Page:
The legal status of cannabis in the United States is complicated & varies depending on which state you are in, your age, & even the chemical composition of a product. Even when cannabis is legal in a state, protections and privileges afforded to other Americans such as employment, housing, healthcare, and child custody rights are not always clear for cannabis patients and consumers. 

At the federal level, cannabis remains illegal. Nonetheless, 48 states and the majority of U.S. territories have enacted laws permitting the medical use of cannabis in some capacity for eligible patients. In most cases, patients must register to access legal protections and procure cannabis from licensed retail establishments. However, these programs offer limited federal protections, excluding individuals employed by or contracted with the federal government, residents of subsidized housing, veterans under VA care, and individuals in federally funded hospitals or hospice programs.

In 2018, Congress redefined hemp as cannabis containing less than 0.3% THC, leading to the emergence of unregulated "hemp-derived" products like CBD and THC delta-8. While legal at the federal level, many states deem these products illegal unless produced and distributed by licensed entities, as the FDA has yet to approve them for use in food, beverages, or as dietary supplements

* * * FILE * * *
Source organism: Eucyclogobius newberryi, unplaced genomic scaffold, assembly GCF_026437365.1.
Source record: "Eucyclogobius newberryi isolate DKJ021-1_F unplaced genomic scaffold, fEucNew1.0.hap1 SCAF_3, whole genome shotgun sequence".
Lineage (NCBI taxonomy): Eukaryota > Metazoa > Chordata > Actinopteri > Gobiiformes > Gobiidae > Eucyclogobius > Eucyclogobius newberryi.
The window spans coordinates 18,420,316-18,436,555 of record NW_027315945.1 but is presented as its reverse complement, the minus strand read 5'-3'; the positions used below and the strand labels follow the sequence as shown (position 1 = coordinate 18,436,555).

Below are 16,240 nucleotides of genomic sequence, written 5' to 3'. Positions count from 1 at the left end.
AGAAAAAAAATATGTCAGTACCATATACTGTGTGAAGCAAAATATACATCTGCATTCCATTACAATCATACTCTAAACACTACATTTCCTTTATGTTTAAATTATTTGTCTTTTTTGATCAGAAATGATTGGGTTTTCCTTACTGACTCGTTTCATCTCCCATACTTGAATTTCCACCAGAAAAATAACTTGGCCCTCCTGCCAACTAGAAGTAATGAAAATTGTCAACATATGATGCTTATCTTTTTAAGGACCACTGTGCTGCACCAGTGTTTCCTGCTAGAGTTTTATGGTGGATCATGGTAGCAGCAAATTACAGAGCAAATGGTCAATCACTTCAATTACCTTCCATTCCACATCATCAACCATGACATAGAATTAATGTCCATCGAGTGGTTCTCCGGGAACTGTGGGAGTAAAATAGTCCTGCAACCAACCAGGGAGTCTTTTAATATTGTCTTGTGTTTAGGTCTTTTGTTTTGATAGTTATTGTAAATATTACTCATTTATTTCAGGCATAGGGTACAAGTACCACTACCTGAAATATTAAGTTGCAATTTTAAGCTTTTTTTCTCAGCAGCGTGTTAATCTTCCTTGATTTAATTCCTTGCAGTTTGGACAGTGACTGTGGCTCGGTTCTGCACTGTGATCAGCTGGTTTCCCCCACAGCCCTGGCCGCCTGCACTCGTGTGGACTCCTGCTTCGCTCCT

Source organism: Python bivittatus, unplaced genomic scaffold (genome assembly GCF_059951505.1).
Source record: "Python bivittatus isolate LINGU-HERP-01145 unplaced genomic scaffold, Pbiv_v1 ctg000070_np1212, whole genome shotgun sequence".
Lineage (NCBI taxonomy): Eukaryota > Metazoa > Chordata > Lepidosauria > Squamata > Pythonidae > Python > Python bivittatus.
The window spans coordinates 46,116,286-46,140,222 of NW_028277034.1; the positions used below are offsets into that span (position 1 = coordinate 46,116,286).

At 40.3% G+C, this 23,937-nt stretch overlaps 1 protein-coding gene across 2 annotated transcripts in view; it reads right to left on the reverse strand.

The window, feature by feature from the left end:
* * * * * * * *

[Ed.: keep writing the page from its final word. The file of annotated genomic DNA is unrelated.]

Despite state-level advancements and societal changes in attitudes toward cannabis, patients need to be aware of gaps in legal protections and be prepared for lingering stigma and discrimination. Federal courts have determined that medical cannabis use does not entitle patients to protections under the Americans with Disabilities Act (ADA) or the Fair Housing Act (FHA), meaning landlords and employers may prohibit its use and healthcare programs do not have to accommodate patients’ needs. Some employers maintain strict drug policies that extend to medical cannabis use, allowing drug testing and disciplinary action against employees. And without insurance coverage,  patients have to pay "out of pocket" for not only their medicine but often for doctors appointments with cannabis specialists.  

Patients should be aware that cannabis use and home cultivation can impact child custody disputes during divorce proceedings and may serve as evidence of an unfit home by child protection services. Furthermore, cannabis use may violate probation or parole terms and complicate immigration matters.

Join the movement to secure rights and protections for patients! 

Advocating for federal legislation is crucial to ensure comprehensive patient protections and privileges. Americans for Safe Access urges Congress to pass the Medical Cannabis & Cannabinoid Act of 2024 (MCCA), which proposes significant changes to federal cannabis policies, addresses public health concerns, and establishes the Office of Medical Cannabis & Cannabinoid Control (OMC) under the U.S. Department of Health and Human Services (HHS).

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Take Action Now to Ensure Patient Rights & Protections

Raise public awareness, mobilize action, and ultimately achieve federal legislation that guarantees safe access to medical cannabis for all Americans. Join us!